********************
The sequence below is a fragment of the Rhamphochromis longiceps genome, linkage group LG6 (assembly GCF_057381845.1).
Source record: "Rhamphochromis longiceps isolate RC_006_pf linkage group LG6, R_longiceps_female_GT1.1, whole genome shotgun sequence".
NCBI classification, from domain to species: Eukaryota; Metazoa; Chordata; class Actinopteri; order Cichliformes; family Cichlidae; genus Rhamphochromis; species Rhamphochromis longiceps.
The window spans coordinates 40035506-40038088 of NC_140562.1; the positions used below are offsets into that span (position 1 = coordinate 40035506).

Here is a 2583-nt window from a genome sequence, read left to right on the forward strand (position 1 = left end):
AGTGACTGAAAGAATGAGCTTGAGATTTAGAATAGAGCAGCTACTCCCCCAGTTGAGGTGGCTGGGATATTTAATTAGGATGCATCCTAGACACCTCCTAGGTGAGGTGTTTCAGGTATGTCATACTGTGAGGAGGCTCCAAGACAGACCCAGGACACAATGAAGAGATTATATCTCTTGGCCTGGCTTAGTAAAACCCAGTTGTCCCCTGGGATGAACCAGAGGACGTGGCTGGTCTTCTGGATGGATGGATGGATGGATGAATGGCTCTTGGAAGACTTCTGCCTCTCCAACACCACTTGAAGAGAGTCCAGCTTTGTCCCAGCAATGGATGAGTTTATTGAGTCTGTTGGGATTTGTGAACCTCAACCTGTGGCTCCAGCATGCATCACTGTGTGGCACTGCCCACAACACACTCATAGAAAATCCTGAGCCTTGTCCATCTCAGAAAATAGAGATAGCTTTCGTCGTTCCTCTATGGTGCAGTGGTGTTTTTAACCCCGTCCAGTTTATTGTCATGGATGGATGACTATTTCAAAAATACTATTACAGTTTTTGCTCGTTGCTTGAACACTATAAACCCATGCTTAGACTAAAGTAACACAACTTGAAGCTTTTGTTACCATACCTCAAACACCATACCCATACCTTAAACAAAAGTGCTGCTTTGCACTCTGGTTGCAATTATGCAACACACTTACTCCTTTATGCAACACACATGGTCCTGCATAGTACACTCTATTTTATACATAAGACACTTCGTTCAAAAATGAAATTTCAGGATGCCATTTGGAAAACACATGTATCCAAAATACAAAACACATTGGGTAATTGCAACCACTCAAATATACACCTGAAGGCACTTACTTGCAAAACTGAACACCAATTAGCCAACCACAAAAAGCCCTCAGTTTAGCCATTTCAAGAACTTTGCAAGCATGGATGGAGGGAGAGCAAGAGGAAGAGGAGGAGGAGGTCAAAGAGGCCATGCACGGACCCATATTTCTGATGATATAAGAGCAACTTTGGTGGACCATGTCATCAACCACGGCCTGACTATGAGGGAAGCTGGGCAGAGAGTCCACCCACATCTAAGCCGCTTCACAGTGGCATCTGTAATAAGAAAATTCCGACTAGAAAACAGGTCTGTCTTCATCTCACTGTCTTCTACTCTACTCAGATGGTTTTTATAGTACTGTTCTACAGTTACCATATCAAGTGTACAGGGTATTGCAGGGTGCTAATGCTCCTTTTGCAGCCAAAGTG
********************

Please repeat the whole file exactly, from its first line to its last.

The sequence below is a fragment of the Rhamphochromis longiceps genome, linkage group LG6 (assembly GCF_057381845.1).
Source record: "Rhamphochromis longiceps isolate RC_006_pf linkage group LG6, R_longiceps_female_GT1.1, whole genome shotgun sequence".
NCBI classification, from domain to species: Eukaryota; Metazoa; Chordata; class Actinopteri; order Cichliformes; family Cichlidae; genus Rhamphochromis; species Rhamphochromis longiceps.
The window spans coordinates 40035506-40038088 of NC_140562.1; the positions used below are offsets into that span (position 1 = coordinate 40035506).

Here is a 2583-nt window from a genome sequence, read left to right on the forward strand (position 1 = left end):
AGTGACTGAAAGAATGAGCTTGAGATTTAGAATAGAGCAGCTACTCCCCCAGTTGAGGTGGCTGGGATATTTAATTAGGATGCATCCTAGACACCTCCTAGGTGAGGTGTTTCAGGTATGTCATACTGTGAGGAGGCTCCAAGACAGACCCAGGACACAATGAAGAGATTATATCTCTTGGCCTGGCTTAGTAAAACCCAGTTGTCCCCTGGGATGAACCAGAGGACGTGGCTGGTCTTCTGGATGGATGGATGGATGGATGAATGGCTCTTGGAAGACTTCTGCCTCTCCAACACCACTTGAAGAGAGTCCAGCTTTGTCCCAGCAATGGATGAGTTTATTGAGTCTGTTGGGATTTGTGAACCTCAACCTGTGGCTCCAGCATGCATCACTGTGTGGCACTGCCCACAACACACTCATAGAAAATCCTGAGCCTTGTCCATCTCAGAAAATAGAGATAGCTTTCGTCGTTCCTCTATGGTGCAGTGGTGTTTTTAACCCCGTCCAGTTTATTGTCATGGATGGATGACTATTTCAAAAATACTATTACAGTTTTTGCTCGTTGCTTGAACACTATAAACCCATGCTTAGACTAAAGTAACACAACTTGAAGCTTTTGTTACCATACCTCAAACACCATACCCATACCTTAAACAAAAGTGCTGCTTTGCACTCTGGTTGCAATTATGCAACACACTTACTCCTTTATGCAACACACATGGTCCTGCATAGTACACTCTATTTTATACATAAGACACTTCGTTCAAAAATGAAATTTCAGGATGCCATTTGGAAAACACATGTATCCAAAATACAAAACACATTGGGTAATTGCAACCACTCAAATATACACCTGAAGGCACTTACTTGCAAAACTGAACACCAATTAGCCAACCACAAAAAGCCCTCAGTTTAGCCATTTCAAGAACTTTGCAAGCATGGATGGAGGGAGAGCAAGAGGAAGAGGAGGAGGAGGTCAAAGAGGCCATGCACGGACCCATATTTCTGATGATATAAGAGCAACTTTGGTGGACCATGTCATCAACCACGGCCTGACTATGAGGGAAGCTGGGCAGAGAGTCCACCCACATCTAAGCCGCTTCACAGTGGCATCTGTAATAAGAAAATTCCGACTAGAAAACAGGTCTGTCTTCATCTCACTGTCTTCTACTCTACTCAGATGGTTTTTATAGTACTGTTCTACAGTTACCATATCAAGTGTACAGGGTATTGCAGGGTGCTAATGCTCCTTTTGCAGCCAAAGTG